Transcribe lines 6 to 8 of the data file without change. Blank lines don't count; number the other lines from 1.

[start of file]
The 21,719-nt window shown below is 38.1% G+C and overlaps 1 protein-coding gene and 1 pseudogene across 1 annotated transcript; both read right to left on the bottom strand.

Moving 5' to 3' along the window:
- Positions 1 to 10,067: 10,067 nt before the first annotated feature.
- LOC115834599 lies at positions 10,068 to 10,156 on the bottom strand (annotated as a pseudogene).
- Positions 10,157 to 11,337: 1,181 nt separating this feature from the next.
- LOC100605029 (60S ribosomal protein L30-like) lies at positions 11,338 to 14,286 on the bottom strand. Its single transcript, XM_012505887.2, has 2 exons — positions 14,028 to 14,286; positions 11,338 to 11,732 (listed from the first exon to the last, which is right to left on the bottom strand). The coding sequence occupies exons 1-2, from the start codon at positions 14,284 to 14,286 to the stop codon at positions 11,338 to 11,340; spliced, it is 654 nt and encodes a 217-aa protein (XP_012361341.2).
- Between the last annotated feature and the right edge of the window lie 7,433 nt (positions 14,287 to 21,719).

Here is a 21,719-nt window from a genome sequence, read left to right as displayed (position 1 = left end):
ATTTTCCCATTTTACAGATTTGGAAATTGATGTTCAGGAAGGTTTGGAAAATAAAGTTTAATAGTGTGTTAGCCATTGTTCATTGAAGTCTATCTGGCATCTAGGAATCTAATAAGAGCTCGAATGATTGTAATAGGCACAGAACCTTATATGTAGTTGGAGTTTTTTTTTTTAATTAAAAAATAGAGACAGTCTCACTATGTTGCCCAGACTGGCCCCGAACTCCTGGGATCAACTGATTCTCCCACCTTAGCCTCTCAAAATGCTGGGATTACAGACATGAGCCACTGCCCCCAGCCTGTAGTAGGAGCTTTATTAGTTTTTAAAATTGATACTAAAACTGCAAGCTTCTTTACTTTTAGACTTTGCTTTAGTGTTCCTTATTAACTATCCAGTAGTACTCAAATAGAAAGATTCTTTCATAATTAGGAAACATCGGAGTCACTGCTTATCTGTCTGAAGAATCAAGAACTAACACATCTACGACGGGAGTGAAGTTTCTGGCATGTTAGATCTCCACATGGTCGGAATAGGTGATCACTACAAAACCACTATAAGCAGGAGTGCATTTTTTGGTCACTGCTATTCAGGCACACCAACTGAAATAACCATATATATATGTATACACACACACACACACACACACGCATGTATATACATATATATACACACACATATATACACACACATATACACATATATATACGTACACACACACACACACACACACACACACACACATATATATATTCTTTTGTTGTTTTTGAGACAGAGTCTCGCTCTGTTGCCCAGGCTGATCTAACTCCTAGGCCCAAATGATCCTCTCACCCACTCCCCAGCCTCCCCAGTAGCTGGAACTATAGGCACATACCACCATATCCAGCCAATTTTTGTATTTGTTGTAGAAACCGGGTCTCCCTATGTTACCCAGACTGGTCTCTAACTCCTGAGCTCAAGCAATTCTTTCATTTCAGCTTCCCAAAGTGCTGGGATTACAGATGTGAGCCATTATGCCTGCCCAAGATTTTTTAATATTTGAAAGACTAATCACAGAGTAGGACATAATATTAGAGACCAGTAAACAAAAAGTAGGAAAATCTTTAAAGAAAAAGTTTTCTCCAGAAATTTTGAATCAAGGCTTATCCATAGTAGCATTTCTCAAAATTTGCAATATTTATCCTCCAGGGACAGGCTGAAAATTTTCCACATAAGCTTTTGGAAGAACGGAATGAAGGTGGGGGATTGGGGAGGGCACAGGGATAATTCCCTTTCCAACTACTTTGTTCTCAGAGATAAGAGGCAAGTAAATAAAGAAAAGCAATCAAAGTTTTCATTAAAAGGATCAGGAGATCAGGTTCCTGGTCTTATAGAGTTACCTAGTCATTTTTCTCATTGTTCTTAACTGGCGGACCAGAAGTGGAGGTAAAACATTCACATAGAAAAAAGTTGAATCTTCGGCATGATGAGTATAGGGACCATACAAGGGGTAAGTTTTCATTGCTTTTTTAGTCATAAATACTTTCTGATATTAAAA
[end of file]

- LOC100605029 (60S ribosomal protein L30-like) lies at positions 11,338 to 14,286 on the bottom strand. Its single transcript, XM_012505887.2, has 2 exons — positions 14,028 to 14,286; positions 11,338 to 11,732 (listed from the first exon to the last, which is right to left on the bottom strand). The coding sequence occupies exons 1-2, from the start codon at positions 14,284 to 14,286 to the stop codon at positions 11,338 to 11,340; spliced, it is 654 nt and encodes a 217-aa protein (XP_012361341.2).
- Between the last annotated feature and the right edge of the window lie 7,433 nt (positions 14,287 to 21,719).

Here is a 21,719-nt window from a genome sequence, read left to right as displayed (position 1 = left end):